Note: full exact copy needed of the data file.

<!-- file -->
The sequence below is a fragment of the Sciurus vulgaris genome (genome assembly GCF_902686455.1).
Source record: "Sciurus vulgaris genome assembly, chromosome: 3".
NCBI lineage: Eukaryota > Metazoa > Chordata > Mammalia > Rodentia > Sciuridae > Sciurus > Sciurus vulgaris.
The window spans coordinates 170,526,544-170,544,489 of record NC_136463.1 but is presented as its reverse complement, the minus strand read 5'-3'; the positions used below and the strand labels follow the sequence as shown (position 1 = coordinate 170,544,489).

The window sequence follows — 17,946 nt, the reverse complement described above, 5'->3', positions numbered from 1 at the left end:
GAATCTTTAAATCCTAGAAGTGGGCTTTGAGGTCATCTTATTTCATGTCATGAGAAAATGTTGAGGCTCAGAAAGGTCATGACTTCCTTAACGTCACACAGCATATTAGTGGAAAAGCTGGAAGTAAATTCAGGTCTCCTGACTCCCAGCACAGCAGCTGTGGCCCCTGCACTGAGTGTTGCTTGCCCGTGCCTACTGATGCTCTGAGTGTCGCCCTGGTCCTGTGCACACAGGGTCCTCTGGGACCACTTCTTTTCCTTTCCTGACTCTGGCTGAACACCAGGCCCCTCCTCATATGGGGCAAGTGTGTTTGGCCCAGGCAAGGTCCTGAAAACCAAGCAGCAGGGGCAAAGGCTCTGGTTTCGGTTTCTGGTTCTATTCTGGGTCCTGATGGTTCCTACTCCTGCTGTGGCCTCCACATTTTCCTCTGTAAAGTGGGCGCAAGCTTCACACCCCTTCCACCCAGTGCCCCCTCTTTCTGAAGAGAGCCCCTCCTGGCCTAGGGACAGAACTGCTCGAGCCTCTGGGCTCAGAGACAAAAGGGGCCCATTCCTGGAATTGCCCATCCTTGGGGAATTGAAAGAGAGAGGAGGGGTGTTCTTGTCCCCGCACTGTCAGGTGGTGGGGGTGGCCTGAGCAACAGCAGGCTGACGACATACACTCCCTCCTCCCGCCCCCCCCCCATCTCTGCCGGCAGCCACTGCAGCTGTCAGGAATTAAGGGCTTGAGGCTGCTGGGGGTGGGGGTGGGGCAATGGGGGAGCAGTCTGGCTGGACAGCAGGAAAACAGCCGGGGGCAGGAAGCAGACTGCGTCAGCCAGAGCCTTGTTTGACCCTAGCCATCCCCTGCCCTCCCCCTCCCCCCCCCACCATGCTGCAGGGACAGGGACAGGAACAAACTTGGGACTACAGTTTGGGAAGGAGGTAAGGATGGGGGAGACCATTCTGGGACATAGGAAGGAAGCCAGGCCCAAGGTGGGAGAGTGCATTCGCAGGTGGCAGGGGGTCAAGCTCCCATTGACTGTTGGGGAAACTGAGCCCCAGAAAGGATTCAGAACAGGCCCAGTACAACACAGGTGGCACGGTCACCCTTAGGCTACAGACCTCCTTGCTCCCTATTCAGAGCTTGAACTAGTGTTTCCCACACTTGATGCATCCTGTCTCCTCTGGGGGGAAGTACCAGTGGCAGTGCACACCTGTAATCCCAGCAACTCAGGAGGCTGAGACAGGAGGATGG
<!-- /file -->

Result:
The sequence below is a fragment of the Sciurus vulgaris genome (genome assembly GCF_902686455.1).
Source record: "Sciurus vulgaris genome assembly, chromosome: 3".
NCBI lineage: Eukaryota > Metazoa > Chordata > Mammalia > Rodentia > Sciuridae > Sciurus > Sciurus vulgaris.
The window spans coordinates 170,526,544-170,544,489 of record NC_136463.1 but is presented as its reverse complement, the minus strand read 5'-3'; the positions used below and the strand labels follow the sequence as shown (position 1 = coordinate 170,544,489).

The window sequence follows — 17,946 nt, the reverse complement described above, 5'->3', positions numbered from 1 at the left end:
GAATCTTTAAATCCTAGAAGTGGGCTTTGAGGTCATCTTATTTCATGTCATGAGAAAATGTTGAGGCTCAGAAAGGTCATGACTTCCTTAACGTCACACAGCATATTAGTGGAAAAGCTGGAAGTAAATTCAGGTCTCCTGACTCCCAGCACAGCAGCTGTGGCCCCTGCACTGAGTGTTGCTTGCCCGTGCCTACTGATGCTCTGAGTGTCGCCCTGGTCCTGTGCACACAGGGTCCTCTGGGACCACTTCTTTTCCTTTCCTGACTCTGGCTGAACACCAGGCCCCTCCTCATATGGGGCAAGTGTGTTTGGCCCAGGCAAGGTCCTGAAAACCAAGCAGCAGGGGCAAAGGCTCTGGTTTCGGTTTCTGGTTCTATTCTGGGTCCTGATGGTTCCTACTCCTGCTGTGGCCTCCACATTTTCCTCTGTAAAGTGGGCGCAAGCTTCACACCCCTTCCACCCAGTGCCCCCTCTTTCTGAAGAGAGCCCCTCCTGGCCTAGGGACAGAACTGCTCGAGCCTCTGGGCTCAGAGACAAAAGGGGCCCATTCCTGGAATTGCCCATCCTTGGGGAATTGAAAGAGAGAGGAGGGGTGTTCTTGTCCCCGCACTGTCAGGTGGTGGGGGTGGCCTGAGCAACAGCAGGCTGACGACATACACTCCCTCCTCCCGCCCCCCCCCCATCTCTGCCGGCAGCCACTGCAGCTGTCAGGAATTAAGGGCTTGAGGCTGCTGGGGGTGGGGGTGGGGCAATGGGGGAGCAGTCTGGCTGGACAGCAGGAAAACAGCCGGGGGCAGGAAGCAGACTGCGTCAGCCAGAGCCTTGTTTGACCCTAGCCATCCCCTGCCCTCCCCCTCCCCCCCCCACCATGCTGCAGGGACAGGGACAGGAACAAACTTGGGACTACAGTTTGGGAAGGAGGTAAGGATGGGGGAGACCATTCTGGGACATAGGAAGGAAGCCAGGCCCAAGGTGGGAGAGTGCATTCGCAGGTGGCAGGGGGTCAAGCTCCCATTGACTGTTGGGGAAACTGAGCCCCAGAAAGGATTCAGAACAGGCCCAGTACAACACAGGTGGCACGGTCACCCTTAGGCTACAGACCTCCTTGCTCCCTATTCAGAGCTTGAACTAGTGTTTCCCACACTTGATGCATCCTGTCTCCTCTGGGGGGAAGTACCAGTGGCAGTGCACACCTGTAATCCCAGCAACTCAGGAGGCTGAGACAGGAGGATGG